Date added: 28.2.2015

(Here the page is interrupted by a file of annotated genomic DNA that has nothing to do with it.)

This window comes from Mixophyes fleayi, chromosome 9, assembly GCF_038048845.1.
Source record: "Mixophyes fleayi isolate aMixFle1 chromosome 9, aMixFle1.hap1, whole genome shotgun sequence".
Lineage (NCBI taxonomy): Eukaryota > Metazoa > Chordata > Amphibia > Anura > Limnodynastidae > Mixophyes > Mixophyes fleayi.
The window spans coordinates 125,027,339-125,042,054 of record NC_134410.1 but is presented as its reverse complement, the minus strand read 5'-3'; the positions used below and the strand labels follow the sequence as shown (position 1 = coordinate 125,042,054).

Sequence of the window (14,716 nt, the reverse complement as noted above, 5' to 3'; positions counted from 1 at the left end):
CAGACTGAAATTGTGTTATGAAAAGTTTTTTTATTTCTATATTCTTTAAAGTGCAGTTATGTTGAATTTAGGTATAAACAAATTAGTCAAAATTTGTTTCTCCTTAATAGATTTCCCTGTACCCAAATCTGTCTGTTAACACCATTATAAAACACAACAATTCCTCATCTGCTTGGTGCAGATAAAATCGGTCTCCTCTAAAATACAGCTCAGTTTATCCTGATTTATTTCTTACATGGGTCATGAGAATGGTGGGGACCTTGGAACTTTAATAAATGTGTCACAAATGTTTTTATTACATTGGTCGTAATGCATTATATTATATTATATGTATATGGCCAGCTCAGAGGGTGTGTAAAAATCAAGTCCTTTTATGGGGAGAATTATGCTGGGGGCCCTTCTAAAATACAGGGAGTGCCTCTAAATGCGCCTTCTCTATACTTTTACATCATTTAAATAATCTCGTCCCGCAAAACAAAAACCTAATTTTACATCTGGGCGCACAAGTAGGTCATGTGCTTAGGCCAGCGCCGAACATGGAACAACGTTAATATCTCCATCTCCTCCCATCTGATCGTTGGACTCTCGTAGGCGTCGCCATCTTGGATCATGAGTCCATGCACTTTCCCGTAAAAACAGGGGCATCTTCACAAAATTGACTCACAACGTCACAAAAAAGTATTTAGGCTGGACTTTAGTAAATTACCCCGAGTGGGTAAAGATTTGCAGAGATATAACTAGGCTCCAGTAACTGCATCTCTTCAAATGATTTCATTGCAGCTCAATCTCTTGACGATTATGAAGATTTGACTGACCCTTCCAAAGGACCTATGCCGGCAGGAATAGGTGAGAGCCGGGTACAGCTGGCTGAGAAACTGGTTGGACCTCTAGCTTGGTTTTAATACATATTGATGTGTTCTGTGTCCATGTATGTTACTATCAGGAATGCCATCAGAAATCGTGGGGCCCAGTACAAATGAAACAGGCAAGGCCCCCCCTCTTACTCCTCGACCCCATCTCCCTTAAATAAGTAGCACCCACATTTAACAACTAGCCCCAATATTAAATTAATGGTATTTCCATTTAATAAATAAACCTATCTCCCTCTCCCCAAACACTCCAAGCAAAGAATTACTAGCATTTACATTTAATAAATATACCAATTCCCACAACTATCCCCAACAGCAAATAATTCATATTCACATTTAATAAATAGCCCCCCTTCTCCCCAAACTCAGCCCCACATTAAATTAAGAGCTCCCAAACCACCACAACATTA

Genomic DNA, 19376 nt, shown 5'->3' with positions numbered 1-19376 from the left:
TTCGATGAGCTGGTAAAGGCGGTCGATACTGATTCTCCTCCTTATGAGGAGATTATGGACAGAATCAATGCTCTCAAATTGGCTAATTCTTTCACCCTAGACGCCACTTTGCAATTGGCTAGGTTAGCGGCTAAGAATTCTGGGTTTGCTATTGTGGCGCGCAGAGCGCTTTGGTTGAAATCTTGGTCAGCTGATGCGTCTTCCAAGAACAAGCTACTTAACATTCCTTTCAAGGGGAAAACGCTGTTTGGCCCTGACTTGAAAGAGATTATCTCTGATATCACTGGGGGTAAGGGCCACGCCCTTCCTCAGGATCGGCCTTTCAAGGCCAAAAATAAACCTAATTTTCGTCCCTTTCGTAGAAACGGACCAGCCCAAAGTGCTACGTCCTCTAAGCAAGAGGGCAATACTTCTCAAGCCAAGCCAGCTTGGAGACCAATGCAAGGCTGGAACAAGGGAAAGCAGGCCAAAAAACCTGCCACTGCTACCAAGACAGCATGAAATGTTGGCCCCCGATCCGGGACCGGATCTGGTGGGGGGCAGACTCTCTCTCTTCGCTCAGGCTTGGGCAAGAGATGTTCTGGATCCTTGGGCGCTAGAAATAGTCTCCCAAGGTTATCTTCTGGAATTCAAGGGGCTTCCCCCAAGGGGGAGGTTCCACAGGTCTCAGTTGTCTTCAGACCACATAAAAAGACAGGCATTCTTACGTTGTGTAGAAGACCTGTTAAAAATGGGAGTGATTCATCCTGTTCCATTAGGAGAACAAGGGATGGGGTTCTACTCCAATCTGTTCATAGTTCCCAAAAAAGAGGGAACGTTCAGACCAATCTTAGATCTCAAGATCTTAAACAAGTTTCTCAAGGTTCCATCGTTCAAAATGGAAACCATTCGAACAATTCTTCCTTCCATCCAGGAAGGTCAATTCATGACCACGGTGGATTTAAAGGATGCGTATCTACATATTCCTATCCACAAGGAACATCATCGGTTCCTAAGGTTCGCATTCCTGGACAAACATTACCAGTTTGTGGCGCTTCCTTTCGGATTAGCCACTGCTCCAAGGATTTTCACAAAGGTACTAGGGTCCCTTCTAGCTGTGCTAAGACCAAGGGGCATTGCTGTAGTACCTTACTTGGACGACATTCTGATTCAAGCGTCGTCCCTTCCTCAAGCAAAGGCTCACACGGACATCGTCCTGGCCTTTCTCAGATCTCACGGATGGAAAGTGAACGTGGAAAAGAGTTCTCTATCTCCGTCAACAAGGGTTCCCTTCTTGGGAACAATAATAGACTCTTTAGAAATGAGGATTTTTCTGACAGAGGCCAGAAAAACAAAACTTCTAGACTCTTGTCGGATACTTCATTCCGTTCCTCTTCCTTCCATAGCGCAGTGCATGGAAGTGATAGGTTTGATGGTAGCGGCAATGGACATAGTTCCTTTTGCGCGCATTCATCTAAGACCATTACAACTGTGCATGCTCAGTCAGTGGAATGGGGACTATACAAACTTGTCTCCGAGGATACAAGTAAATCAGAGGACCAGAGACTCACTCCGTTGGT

This book offers a unique glimpse of Alaska and its creatures, rendered on paper by a man who loved and respected them. William D. Berry was nationally known as a wildlife artist, but to many Alaskans, he was also a kind of state treasure andMoreThis book offers a unique glimpse of Alaska and its creatures, rendered on paper by a man who loved and respected them. William D. Berry was nationally known as a wildlife artist, but to many Alaskans, he was also a kind of state treasure and certainly a natural resource. Berrys clear vision, conveyed with his disciplined skills, captured Alaskas creatures and their habitats in works that are both scientifically accurate and artistically compelling.From his childhood in the southwestern desert to the closing days of his life in the taiga forest of Alaska, Berry was absorbed by the diversity of living creatures with which he shared the world. Years of observation gave him a singular capability to perceive animals- years of study gave him an equally singular ability to convey them to observers through an array of artists media. Fox cubs or caribou, his animals are what you might see--if you had his patience or powers of observation. Each fully rendered creature has its own character, presented with respect for its individuality as well as accuracy for its individuality as well as accuracy for its species characteristics.It is a privilege for the University of Alaska to bring this sampler of Bill Berrys private efforts from the 1950s before a wider audience. The book is grouped into four sections: Denali Park, color sketches, Point Hope, and around and about Alaska. Within each, the animals are in taxonomic order, the way Berry arranged and filed them.Berrys friend, zoologist William O Pruitt, once observed that this artists field sketches were the equivalent of the scientists field notes. Perhaps it is that honesty that makes his work a challenge to other artists who wish to capture the essence of animals and captivate viewers. It is surely one of the reasons that his sketches continue to please all who cherish wilderness. William D Berry: 1954-1956 Alaskan Field Sketches by William E. Berry Jr.